Dow surges almost 2,000 points after Trump declares coronavirus national emergency

Dow surges almost 2,000 points after Trump declares coronavirus national emergency

The sharp sell-off comes after President Donald Trump announced late Wednesday that the US was enacting a ban on certain travel from Europe to the USA for the next 30 days and called for a series of stimulus measures to blunt the economic side effects of the virus.

European markets sank, with shares in airlines like Air France and Lufthansa down about 10%.

Those moves recovered some ground on the heels of Wall Street's worst day in more than three decades, when the Dow plunged 10% as the rapidly spreading coronavirus drove fears of a global slowdown despite action from the Federal Reserve.

The gains in Europe were the latest chapter in a period of remarkable volatility for financial markets, with major indexes plunging into bear market territory at record pace. As Trump announced his plans, Congress was also working on a relief bill. Lawmakers have resisted his proposal for a cut to payroll taxes.

Michael McCarthy of CMC Markets said: "The market judgment on that announcement is that its too little, too late".

He said he would call for waiving interest on all student loans, and instructed the USA secretary of energy to buy "large quantities" of crude-oil after a price war between Saudi Arabia and Russian Federation sparked a plunge in the price of oil, which has weakened the balance sheets of the highly indebted shale-oil sector and put many companies close to the edge of collapse.

In Europe, France's CAC 40 dropped 5.8% to 4,342, while Germany's DAX slide 5.9% to 9828.

Only days after a rare emergency rate cut, the Fed is expected at its regularly scheduled meeting on March 18 to slash its target rate another 75 to 100 basis points to near zero, according to the CME FedWatch website.

The Dow briefly turned upward and halved its losses at one point in the afternoon after the Federal Reserve announced it would step in to ease "highly unusual disruptions" in the Treasury market and pump in at least $1.5 trillion to help calm the market and facilitate trading. Friday's gains in the USA and Europe were the latest chapter in a period of remarkable volatility for markets, with major indexes plunging into bear market territory at record pace.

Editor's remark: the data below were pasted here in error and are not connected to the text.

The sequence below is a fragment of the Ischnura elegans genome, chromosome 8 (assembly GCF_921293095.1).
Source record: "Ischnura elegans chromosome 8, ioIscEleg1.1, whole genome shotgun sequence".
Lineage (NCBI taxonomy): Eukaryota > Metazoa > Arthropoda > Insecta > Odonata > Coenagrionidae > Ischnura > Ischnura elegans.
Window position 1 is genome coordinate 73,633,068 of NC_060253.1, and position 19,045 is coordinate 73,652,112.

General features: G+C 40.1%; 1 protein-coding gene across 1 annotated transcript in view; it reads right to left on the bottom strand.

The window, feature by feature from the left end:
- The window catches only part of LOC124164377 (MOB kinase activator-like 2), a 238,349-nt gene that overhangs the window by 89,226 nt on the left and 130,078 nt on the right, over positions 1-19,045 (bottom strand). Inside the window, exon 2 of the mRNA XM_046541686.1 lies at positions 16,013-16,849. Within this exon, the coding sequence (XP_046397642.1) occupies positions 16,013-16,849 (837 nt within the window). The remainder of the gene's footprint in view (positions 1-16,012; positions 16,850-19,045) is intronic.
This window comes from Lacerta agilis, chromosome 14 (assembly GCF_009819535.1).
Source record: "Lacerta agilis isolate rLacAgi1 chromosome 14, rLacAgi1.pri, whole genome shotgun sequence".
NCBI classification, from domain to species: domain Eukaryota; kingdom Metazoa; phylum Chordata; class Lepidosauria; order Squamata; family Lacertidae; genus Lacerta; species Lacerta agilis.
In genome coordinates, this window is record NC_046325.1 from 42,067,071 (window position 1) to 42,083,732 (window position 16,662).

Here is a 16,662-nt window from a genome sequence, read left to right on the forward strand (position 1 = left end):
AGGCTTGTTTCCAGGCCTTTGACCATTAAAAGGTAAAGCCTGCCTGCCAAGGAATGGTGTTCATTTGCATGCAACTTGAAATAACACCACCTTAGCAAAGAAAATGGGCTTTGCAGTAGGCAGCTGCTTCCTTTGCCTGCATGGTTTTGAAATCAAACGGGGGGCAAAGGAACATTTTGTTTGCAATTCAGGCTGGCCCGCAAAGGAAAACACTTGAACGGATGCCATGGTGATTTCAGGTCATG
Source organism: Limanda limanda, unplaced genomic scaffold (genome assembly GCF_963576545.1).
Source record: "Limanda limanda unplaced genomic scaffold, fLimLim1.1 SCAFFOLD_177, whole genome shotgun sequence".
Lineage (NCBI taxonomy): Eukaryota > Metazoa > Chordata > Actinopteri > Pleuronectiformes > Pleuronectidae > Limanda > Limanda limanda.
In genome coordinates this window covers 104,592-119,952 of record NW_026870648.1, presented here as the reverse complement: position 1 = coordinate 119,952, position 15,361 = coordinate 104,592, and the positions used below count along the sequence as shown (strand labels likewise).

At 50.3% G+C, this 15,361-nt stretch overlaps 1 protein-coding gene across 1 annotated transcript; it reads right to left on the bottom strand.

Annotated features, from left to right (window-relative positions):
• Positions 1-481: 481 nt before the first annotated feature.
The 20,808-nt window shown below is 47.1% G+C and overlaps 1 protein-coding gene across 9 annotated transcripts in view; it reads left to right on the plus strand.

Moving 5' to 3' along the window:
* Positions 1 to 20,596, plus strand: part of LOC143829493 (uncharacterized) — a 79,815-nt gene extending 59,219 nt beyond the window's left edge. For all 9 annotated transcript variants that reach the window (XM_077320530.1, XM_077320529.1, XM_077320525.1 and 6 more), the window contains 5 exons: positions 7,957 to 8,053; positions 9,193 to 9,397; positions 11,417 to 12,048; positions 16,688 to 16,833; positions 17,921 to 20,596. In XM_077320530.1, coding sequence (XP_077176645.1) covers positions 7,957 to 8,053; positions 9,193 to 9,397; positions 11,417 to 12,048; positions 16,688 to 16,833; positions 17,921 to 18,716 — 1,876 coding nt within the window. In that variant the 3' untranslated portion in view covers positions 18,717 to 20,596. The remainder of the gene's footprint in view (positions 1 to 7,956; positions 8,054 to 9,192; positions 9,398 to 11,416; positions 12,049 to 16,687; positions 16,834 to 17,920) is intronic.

The broad-based S&P 500 jumped 9.3 per cent to 2,711.02, while the tech-rich Nasdaq Composite Index climbed 9.4 per cent to close at 7,874.88. Australia's S&P/ASX 200 dropped 5.3% to 5,420.70. South Korea's Kospi dipped 3.9% to 1,834.33.

In Asia, stocks in Thailand and the Philippines fell so fast that trading was temporarily halted.

The Australian market has already lost more than $500 billion or 25 per cent of its value since February 20, when it plummeted from record highs. Both benchmark indices entered a bear market earlier this week. India's Sensex swooned 8.6%.

The sell-off on Wall Street Thursday helped to wipe out most of the big USA gains since President Donald Trump took office in 2017. The 30-stock index fell into a bear market, down more than 20 percent from last month's record close.

Markets worldwide have retreated as fears of economic fallout from the coronavirus crisis deepen and the meltdown in the USA, the world's biggest economy, batters confidence around the globe.

Investors have been clamouring for strong action from the USA government to combat the outbreak's effect on businesses and workers.

Initially, many hoped the virus would be contained in China.

For most people the new coronavirus causes only mild or moderate symptoms, such as fever and cough. For some, especially older adults and people with existing health problems, it can cause more severe illness, including pneumonia. Are we going to a global recession? In the United States, the number of cases has topped 1,000.

On the bond market, the yield on the benchmark 10-year U.S. Treasury note, which moves inversely with prices, rose to 0.82 percent in volatile trading.



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